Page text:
Jeff Sessions is a real douchebag
Attorney General Jeff Sessions (who has spent most of his political career being an idiot) continued the trend today by announcing that he was rescinding the Cole Memo. The Cole Memo was written in 2013 by then deputy attorney general James M. Cole, and essentially told the Justice Department to stick to specific priorities when prosecuting cannabis users and sellers, basically leaving states to make their own rules about legal cannabis. Sessions' new memo, released today, undoes that direction, and instead opens the door for federal agencies to continue to prosecute marijuana users and sales.
In the larger picture, this probably means nothing. Cannabis legalization is enjoying the most support it had ever had, and in more states than ever, the drug is legal, either for medicinal or even recreational patients. In the smaller picture, however, this direction means nothing but uncertainty. It makes a lot of the protections cannabis users and sellers thought they had irrelevant, and it allows the federal government to go after anyone they believe is not following federal rules, rather than leaving states to decide for themselves what's right and what's wrong.
Not surprisingly, many politicians are outraged by Sessions' choice to go against what many Americans have already decided is the right path. And the worst part of all of this isn't that cannabis usage will stop (it most likely will not -- legalizing marijuana has already been shown to have benefits for states like Colorado and Washington, and California has already created the biggest recreational market in the world, with more states on the way), but that cannabis buyers and sellers now have to live in fear and uncertainty that what they're doing is legal or not.
Let's be honest here -- cannabis will be legal across the US very soon. There are already multiple bills introduced to Congress to make the drug legal in almost every sense of the word, and voters across the country have already shown a preference for legalization almost every time they've been asked. Sessions is a dinosaur who believes wrongly that the failed War on Drugs has any place in this world: It doesn't. He's been accused of being a racist, and keeping marijuana illegal is exactly the kind of racist thing that he would do. He doesn't matter, and whether he's dismissed by his own idiotic president (which some have recommended) or he falls away into obscurity on his own doesn't really matter to us or the many people who believe in legalization.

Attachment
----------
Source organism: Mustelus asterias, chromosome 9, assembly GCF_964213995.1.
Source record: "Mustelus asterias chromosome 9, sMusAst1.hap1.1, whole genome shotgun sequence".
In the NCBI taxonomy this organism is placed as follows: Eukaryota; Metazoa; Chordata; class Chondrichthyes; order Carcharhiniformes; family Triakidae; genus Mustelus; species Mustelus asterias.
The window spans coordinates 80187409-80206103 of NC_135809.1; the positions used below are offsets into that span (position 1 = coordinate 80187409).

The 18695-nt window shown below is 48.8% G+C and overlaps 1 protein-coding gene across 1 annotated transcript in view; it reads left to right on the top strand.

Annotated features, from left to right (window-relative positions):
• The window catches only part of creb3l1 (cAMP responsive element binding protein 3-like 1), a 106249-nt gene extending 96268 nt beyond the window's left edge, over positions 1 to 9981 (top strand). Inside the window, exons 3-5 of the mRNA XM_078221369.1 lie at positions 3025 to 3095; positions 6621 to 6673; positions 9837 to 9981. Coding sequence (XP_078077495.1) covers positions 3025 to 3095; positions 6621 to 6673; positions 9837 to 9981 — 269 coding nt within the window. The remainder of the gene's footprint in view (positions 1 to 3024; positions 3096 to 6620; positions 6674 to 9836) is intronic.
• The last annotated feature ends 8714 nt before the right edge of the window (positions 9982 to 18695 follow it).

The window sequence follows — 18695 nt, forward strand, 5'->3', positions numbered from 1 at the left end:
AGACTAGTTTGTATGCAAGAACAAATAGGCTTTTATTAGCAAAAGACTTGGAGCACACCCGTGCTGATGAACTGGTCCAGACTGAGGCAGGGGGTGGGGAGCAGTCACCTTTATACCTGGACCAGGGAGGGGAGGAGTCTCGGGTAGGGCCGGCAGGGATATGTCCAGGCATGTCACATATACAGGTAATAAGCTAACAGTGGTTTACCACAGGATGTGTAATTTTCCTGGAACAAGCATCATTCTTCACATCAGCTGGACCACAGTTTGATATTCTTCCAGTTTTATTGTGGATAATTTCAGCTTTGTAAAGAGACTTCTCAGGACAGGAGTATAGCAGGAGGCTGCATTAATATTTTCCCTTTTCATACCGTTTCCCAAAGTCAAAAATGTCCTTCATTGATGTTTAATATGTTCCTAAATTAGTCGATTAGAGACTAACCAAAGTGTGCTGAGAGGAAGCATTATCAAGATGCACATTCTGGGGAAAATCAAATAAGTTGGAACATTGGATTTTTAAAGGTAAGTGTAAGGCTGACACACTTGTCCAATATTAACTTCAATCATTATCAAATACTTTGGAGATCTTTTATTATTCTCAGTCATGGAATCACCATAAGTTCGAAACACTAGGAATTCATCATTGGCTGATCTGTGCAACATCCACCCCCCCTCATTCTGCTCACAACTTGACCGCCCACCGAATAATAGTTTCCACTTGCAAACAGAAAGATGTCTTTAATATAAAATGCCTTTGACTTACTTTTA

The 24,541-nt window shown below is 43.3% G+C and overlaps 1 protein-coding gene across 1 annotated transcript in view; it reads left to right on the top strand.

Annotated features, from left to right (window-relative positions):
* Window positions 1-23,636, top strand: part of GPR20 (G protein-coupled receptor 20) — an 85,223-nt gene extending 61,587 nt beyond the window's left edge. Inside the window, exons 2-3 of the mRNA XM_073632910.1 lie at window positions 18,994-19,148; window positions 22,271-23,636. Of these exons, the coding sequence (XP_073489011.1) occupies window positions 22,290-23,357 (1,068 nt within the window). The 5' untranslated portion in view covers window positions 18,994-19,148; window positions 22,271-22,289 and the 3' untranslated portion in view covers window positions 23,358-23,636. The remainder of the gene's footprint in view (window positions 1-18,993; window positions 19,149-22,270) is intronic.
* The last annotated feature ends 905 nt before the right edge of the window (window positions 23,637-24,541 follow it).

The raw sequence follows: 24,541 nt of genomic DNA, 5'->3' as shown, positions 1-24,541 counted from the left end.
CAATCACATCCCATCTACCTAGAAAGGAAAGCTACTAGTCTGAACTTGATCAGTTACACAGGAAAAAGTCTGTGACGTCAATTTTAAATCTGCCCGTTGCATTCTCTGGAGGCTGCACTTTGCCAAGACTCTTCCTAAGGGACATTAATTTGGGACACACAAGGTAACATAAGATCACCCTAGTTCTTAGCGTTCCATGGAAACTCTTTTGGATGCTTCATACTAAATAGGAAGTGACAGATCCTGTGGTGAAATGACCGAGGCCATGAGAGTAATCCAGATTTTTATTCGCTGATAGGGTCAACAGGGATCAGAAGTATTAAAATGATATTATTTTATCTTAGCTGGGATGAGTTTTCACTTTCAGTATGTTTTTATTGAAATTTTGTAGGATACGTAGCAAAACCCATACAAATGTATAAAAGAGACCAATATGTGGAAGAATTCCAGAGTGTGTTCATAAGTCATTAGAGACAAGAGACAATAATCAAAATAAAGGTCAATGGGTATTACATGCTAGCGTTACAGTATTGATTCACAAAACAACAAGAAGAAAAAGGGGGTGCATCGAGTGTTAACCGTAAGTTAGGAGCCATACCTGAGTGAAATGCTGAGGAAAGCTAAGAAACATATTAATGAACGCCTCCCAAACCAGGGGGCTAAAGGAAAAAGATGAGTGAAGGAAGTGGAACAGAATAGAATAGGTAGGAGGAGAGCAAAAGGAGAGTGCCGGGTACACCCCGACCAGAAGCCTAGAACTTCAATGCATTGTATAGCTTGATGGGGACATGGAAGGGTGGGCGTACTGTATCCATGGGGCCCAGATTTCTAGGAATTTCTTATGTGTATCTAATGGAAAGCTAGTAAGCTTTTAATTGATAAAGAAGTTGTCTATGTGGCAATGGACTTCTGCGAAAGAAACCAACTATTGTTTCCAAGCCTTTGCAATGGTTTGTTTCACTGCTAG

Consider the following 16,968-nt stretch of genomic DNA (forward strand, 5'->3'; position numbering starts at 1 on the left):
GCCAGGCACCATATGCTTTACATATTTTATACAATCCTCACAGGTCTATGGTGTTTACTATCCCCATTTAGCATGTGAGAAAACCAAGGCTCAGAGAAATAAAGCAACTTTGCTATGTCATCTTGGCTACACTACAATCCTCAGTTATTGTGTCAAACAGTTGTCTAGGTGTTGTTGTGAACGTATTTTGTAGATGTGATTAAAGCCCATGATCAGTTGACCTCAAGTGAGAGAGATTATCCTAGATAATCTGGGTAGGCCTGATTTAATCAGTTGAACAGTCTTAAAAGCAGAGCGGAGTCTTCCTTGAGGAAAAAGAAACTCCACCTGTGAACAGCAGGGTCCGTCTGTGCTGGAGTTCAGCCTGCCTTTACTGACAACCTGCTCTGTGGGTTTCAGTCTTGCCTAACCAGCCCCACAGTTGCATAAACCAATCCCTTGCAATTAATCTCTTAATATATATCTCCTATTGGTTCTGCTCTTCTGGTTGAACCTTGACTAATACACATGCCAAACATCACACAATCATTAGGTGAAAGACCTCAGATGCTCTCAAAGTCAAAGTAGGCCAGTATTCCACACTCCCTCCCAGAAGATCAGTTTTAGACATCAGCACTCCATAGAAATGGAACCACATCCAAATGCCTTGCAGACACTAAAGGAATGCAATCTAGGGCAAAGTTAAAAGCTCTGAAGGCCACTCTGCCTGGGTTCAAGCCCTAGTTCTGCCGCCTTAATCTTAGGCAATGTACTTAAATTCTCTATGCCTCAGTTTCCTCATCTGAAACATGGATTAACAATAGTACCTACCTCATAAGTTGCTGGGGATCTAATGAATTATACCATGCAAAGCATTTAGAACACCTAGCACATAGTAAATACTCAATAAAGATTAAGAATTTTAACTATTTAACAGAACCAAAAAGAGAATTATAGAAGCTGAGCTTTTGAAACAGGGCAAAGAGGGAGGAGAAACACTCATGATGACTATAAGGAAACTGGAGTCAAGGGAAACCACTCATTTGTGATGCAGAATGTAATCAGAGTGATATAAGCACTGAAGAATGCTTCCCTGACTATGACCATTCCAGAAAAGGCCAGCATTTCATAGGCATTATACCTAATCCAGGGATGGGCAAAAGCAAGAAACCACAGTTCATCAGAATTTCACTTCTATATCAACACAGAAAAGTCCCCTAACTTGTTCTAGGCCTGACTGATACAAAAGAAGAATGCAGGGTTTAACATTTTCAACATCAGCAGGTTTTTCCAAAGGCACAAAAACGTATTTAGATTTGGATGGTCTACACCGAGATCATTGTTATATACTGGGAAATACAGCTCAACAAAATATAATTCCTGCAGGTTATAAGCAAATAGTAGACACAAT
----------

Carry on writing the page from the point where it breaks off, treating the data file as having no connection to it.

Who it does matter to, however, are the business owners and growers who have come to rely on cannabis for a living. What they're doing isn't wrong, and there are even state laws that allow it in many cases. The federal legislation doesn't reflect that position yet, but it will, and yet Sessions, as a dinosaur, is forcing uncertainty into an issue that should be settled. He's putting the lives and livelihoods of those in the cannabis industry at risk, because he's attached to old, racist, unfounded ideas about cannabis and how it works.
That's the real problem. Sessions doesn't matter. But the industry does, and he's imperiled it right at a time when it was beginning to flourish. Eventually, cannabis will be legal in the United States, and hopefully this reversal is the last straw to get us towards that point. Already, state leaders have spoken out that they won't support persecution of cannabis businesses, and Congressmen, from the left side and the right, have said that the drug should be legal across the US. This move by Sessions is backwards and mistaken, and only adds problems to an industry that's already rolling forward. Hopefully, whether through Congress or through the states, we'll find a more stable place for cannabis to be, so that the people who have invested their time, money, and lives to get product to a ready public aren't left out in the cold.